One of the other refrains in the novel is "things can change in a day." Roy writes "a few dozen hours can affect the outcome of whole lifetimes. And that when they do, those few dozen hours, like the salvaged remains of a burned house -- the charred clock, the singed photograph, the scorched furniture -- must be resurrected from the ruins and examined. Preserved. Accounted for.''

I know firsthand how things--whole lives--can change in a day. I've learned that lesson more than once. When I read that passage, I think about--overthink, really--my past. I examine ruined relationships and try to figure out when it all changed, so that I might prevent another sad ending.

And then I eat an entire pizza. Or fried chicken tenders and Nachos BellGrande. Or pretzel chips dipped in Country Crock.

Yep. That was my week. Don't judge me. Nothing major happened...I just found a dead, stinking mouse in the pantry (so gross) and had to take my pup to the vet for stitches (so expensive) and felt left out/unwanted/unneeded (so dumb). 

When I get sad, when I worry that everything will change in a day...when I feel like everything is awful (even though I know they are not), when I feel completely alone (even though I know I am not), when I cry myself to sleep (even though I have no real reason to)...I need something else to focus on. That's when I'll cook myself a comforting meal.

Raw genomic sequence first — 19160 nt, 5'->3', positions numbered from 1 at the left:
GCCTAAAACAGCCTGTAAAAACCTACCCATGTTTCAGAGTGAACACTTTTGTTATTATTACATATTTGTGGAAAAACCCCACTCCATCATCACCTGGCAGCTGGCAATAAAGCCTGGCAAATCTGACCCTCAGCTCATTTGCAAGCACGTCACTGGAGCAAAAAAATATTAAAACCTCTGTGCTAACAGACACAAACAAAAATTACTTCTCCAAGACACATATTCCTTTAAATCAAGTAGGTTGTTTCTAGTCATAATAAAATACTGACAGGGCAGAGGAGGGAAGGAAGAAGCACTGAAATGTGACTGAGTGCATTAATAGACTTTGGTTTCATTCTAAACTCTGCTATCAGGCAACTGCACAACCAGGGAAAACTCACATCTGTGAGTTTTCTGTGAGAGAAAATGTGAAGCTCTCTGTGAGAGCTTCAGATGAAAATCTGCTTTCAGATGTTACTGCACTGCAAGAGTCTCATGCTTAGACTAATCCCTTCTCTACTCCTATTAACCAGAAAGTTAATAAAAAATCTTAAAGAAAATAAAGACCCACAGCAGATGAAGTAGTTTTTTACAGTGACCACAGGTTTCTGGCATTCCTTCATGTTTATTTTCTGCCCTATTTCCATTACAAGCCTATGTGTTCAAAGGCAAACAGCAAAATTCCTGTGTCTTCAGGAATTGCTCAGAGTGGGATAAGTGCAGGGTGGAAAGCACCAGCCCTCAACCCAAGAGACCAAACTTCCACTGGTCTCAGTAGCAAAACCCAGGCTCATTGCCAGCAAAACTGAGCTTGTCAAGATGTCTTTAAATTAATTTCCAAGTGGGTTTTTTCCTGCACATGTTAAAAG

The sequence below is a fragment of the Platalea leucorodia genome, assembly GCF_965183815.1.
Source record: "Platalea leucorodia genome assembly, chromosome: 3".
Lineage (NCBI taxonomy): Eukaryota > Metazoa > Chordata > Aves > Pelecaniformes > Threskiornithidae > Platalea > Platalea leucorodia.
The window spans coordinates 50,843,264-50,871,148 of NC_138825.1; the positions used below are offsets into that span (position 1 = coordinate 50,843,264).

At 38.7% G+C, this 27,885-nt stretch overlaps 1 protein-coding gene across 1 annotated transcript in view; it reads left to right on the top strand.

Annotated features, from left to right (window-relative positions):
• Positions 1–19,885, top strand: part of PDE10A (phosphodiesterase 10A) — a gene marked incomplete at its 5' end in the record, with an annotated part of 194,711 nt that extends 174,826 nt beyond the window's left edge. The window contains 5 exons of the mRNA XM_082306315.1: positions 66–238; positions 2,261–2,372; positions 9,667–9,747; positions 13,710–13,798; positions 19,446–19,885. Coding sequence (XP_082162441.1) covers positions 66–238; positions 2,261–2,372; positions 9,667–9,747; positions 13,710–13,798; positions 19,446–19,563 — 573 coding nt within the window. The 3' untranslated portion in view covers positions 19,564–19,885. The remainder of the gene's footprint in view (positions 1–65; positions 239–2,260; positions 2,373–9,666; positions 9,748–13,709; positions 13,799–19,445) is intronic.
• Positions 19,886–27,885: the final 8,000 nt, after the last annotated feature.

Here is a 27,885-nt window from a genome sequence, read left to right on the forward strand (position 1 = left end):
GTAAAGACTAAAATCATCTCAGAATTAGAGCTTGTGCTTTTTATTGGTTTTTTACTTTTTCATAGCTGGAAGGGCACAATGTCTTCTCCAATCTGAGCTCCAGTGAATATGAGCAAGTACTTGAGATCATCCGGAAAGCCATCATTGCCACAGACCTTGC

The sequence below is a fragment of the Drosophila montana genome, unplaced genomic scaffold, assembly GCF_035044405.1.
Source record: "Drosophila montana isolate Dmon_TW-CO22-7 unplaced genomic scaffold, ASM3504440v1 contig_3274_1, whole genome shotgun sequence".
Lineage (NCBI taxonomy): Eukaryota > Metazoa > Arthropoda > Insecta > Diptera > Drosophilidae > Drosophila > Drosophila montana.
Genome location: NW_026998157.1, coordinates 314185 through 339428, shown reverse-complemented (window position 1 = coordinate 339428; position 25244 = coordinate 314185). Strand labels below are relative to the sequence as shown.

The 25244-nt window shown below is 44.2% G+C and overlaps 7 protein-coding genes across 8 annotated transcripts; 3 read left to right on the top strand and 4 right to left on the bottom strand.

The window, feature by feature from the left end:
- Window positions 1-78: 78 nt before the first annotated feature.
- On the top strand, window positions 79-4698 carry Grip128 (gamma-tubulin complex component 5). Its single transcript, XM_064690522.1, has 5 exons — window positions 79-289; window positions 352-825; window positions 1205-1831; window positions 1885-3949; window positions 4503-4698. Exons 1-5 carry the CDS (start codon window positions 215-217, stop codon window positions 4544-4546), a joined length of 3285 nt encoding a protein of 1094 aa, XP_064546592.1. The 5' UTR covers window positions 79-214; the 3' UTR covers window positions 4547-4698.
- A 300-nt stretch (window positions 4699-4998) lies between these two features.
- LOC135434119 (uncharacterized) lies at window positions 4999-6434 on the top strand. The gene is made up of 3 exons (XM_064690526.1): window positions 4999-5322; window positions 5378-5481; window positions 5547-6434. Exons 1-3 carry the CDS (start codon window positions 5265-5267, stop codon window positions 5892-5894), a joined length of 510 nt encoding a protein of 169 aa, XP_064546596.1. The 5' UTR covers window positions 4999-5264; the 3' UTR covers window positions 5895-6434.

This week, I needed something restorative yet light (because it's a bazillion degrees out and I cannot eat any more pizza or tacos or cheesy pasta), so I made this...

"A fragrant, healing bowl of rice"
Recipe from Appetite by Nigel Slater

Interestingly seasoned with whole spices and flecked with chopped herbs, a bowl of rice is the perfect antidote to almost any kind of overindulgence you can think of. Food to soothe and revive.

July 17, 2017

Cheesy Broccoli Quinoa Casserole